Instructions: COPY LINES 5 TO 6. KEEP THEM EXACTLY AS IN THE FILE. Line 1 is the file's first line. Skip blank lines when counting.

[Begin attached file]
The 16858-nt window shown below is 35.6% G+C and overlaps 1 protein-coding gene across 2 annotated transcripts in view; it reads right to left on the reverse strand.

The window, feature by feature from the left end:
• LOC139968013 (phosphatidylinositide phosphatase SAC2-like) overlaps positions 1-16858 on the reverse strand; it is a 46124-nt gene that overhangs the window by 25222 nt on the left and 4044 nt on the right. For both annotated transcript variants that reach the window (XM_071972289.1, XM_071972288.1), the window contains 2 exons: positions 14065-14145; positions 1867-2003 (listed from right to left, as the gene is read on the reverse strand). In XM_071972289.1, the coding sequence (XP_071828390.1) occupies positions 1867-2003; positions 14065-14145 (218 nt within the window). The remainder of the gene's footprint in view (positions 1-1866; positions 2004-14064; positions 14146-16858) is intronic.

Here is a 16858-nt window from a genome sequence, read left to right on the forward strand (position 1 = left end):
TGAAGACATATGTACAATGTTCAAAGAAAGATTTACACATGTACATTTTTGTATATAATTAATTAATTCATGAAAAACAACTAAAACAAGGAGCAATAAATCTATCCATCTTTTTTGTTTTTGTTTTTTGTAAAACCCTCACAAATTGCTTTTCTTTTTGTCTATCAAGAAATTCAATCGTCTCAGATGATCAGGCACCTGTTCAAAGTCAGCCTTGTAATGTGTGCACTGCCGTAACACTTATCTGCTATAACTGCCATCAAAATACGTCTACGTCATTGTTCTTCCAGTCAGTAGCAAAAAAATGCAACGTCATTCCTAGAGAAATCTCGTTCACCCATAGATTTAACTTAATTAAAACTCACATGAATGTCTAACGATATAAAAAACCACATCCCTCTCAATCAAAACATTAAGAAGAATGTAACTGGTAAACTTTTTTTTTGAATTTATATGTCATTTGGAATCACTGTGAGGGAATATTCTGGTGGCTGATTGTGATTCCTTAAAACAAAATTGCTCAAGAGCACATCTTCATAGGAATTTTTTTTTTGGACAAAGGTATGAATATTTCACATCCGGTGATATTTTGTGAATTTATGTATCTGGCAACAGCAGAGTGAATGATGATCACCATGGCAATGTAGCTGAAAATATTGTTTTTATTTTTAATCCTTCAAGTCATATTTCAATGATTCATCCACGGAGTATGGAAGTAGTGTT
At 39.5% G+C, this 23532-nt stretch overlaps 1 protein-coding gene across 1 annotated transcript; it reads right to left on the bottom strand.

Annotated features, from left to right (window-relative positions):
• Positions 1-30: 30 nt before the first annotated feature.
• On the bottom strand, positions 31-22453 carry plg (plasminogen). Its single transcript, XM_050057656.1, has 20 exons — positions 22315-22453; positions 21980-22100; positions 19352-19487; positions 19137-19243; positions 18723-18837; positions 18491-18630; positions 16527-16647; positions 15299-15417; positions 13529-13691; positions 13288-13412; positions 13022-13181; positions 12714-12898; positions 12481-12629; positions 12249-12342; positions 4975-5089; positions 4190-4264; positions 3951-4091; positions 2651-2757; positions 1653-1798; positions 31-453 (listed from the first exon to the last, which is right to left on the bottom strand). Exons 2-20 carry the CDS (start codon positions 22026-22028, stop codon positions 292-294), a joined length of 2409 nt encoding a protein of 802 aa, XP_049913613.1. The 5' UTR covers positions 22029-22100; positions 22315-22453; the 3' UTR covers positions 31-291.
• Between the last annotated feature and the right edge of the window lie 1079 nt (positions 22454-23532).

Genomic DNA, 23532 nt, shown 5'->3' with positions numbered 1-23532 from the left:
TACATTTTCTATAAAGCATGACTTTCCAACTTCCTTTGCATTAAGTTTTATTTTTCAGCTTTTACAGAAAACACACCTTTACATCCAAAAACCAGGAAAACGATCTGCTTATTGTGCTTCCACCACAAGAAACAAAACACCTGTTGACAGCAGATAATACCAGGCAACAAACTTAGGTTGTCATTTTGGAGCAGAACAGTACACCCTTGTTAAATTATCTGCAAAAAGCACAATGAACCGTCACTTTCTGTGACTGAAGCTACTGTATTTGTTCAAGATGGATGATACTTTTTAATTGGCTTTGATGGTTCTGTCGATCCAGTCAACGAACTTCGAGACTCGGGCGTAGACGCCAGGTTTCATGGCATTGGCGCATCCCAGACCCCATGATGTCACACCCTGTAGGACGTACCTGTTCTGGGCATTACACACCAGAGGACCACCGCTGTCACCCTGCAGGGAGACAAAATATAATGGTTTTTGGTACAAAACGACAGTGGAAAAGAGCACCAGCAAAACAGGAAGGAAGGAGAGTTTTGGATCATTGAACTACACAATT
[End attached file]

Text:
TGAAGACATATGTACAATGTTCAAAGAAAGATTTACACATGTACATTTTTGTATATAATTAATTAATTCATGAAAAACAACTAAAACAAGGAGCAATAAATCTATCCATCTTTTTTGTTTTTGTTTTTTGTAAAACCCTCACAAATTGCTTTTCTTTTTGTCTATCAAGAAATTCAATCGTCTCAGATGATCAGGCACCTGTTCAAAGTCAGCCTTGTAATGTGTGCACTGCCGTAACACTTATCTGCTATAACTGCCATCAAAATACGTCTACGTCATTGTTCTTCCAGTCAGTAGCAAAAAAATGCAACGTCATTCCTAGAGAAATCTCGTTCACCCATAGATTTAACTTAATTAAAACTCACATGAATGTCTAACGATATAAAAAACCACATCCCTCTCAATCAAAACATTAAGAAGAATGTAACTGGTAAACTTTTTTTTTGAATTTATATGTCATTTGGAATCACTGTGAGGGAATATTCTGGTGGCTGATTGTGATTCCTTAAAACAAAATTGCTCAAGAGCACATCTTCATAGGAATTTTTTTTTTGGACAAAGGTATGAATATTTCACATCCGGTGATATTTTGTGAATTTATGTATCTGGCAACAGCAGAGTGAATGATGATCACCATGGCAATGTAGCTGAAAATATTGTTTTTATTTTTAATCCTTCAAGTCATATTTCAATGATTCATCCACGGAGTATGGAAGTAGTGTT
At 39.5% G+C, this 23532-nt stretch overlaps 1 protein-coding gene across 1 annotated transcript; it reads right to left on the bottom strand.